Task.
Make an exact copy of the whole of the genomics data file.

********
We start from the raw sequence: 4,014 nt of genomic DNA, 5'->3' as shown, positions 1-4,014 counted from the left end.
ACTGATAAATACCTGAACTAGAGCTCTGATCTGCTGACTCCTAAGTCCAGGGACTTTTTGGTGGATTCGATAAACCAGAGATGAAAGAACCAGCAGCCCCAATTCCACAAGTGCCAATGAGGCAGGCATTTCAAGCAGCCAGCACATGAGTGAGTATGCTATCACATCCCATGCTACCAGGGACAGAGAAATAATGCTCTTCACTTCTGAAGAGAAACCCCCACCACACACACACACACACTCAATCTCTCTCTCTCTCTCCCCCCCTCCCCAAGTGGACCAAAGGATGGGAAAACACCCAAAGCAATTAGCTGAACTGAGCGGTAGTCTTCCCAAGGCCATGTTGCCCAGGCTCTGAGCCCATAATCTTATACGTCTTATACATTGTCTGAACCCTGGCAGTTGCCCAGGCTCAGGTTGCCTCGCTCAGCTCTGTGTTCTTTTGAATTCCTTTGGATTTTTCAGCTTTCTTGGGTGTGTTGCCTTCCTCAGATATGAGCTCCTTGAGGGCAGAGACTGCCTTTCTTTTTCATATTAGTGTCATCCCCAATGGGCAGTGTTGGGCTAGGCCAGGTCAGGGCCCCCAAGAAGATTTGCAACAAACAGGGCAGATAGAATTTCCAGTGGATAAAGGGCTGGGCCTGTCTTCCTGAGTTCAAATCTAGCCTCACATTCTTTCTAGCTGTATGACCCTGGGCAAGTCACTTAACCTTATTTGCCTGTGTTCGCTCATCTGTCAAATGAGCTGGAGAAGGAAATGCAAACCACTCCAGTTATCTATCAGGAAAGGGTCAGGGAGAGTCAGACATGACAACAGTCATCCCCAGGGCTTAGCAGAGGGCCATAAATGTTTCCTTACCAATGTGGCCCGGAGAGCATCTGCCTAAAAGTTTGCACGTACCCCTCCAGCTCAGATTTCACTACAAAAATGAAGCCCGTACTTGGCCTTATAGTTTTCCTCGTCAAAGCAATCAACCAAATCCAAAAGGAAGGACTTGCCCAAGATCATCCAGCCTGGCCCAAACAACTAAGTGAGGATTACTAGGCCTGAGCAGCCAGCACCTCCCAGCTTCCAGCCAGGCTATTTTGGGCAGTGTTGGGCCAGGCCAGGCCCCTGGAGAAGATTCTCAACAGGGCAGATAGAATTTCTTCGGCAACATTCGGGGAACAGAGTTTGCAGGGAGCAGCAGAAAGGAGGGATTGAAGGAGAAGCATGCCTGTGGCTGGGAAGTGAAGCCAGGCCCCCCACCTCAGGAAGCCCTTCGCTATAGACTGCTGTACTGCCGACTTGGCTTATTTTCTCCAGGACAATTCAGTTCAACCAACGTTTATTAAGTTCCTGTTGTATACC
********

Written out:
We start from the raw sequence: 4,014 nt of genomic DNA, 5'->3' as shown, positions 1-4,014 counted from the left end.
ACTGATAAATACCTGAACTAGAGCTCTGATCTGCTGACTCCTAAGTCCAGGGACTTTTTGGTGGATTCGATAAACCAGAGATGAAAGAACCAGCAGCCCCAATTCCACAAGTGCCAATGAGGCAGGCATTTCAAGCAGCCAGCACATGAGTGAGTATGCTATCACATCCCATGCTACCAGGGACAGAGAAATAATGCTCTTCACTTCTGAAGAGAAACCCCCACCACACACACACACACACTCAATCTCTCTCTCTCTCTCCCCCCCTCCCCAAGTGGACCAAAGGATGGGAAAACACCCAAAGCAATTAGCTGAACTGAGCGGTAGTCTTCCCAAGGCCATGTTGCCCAGGCTCTGAGCCCATAATCTTATACGTCTTATACATTGTCTGAACCCTGGCAGTTGCCCAGGCTCAGGTTGCCTCGCTCAGCTCTGTGTTCTTTTGAATTCCTTTGGATTTTTCAGCTTTCTTGGGTGTGTTGCCTTCCTCAGATATGAGCTCCTTGAGGGCAGAGACTGCCTTTCTTTTTCATATTAGTGTCATCCCCAATGGGCAGTGTTGGGCTAGGCCAGGTCAGGGCCCCCAAGAAGATTTGCAACAAACAGGGCAGATAGAATTTCCAGTGGATAAAGGGCTGGGCCTGTCTTCCTGAGTTCAAATCTAGCCTCACATTCTTTCTAGCTGTATGACCCTGGGCAAGTCACTTAACCTTATTTGCCTGTGTTCGCTCATCTGTCAAATGAGCTGGAGAAGGAAATGCAAACCACTCCAGTTATCTATCAGGAAAGGGTCAGGGAGAGTCAGACATGACAACAGTCATCCCCAGGGCTTAGCAGAGGGCCATAAATGTTTCCTTACCAATGTGGCCCGGAGAGCATCTGCCTAAAAGTTTGCACGTACCCCTCCAGCTCAGATTTCACTACAAAAATGAAGCCCGTACTTGGCCTTATAGTTTTCCTCGTCAAAGCAATCAACCAAATCCAAAAGGAAGGACTTGCCCAAGATCATCCAGCCTGGCCCAAACAACTAAGTGAGGATTACTAGGCCTGAGCAGCCAGCACCTCCCAGCTTCCAGCCAGGCTATTTTGGGCAGTGTTGGGCCAGGCCAGGCCCCTGGAGAAGATTCTCAACAGGGCAGATAGAATTTCTTCGGCAACATTCGGGGAACAGAGTTTGCAGGGAGCAGCAGAAAGGAGGGATTGAAGGAGAAGCATGCCTGTGGCTGGGAAGTGAAGCCAGGCCCCCCACCTCAGGAAGCCCTTCGCTATAGACTGCTGTACTGCCGACTTGGCTTATTTTCTCCAGGACAATTCAGTTCAACCAACGTTTATTAAGTTCCTGTTGTATACC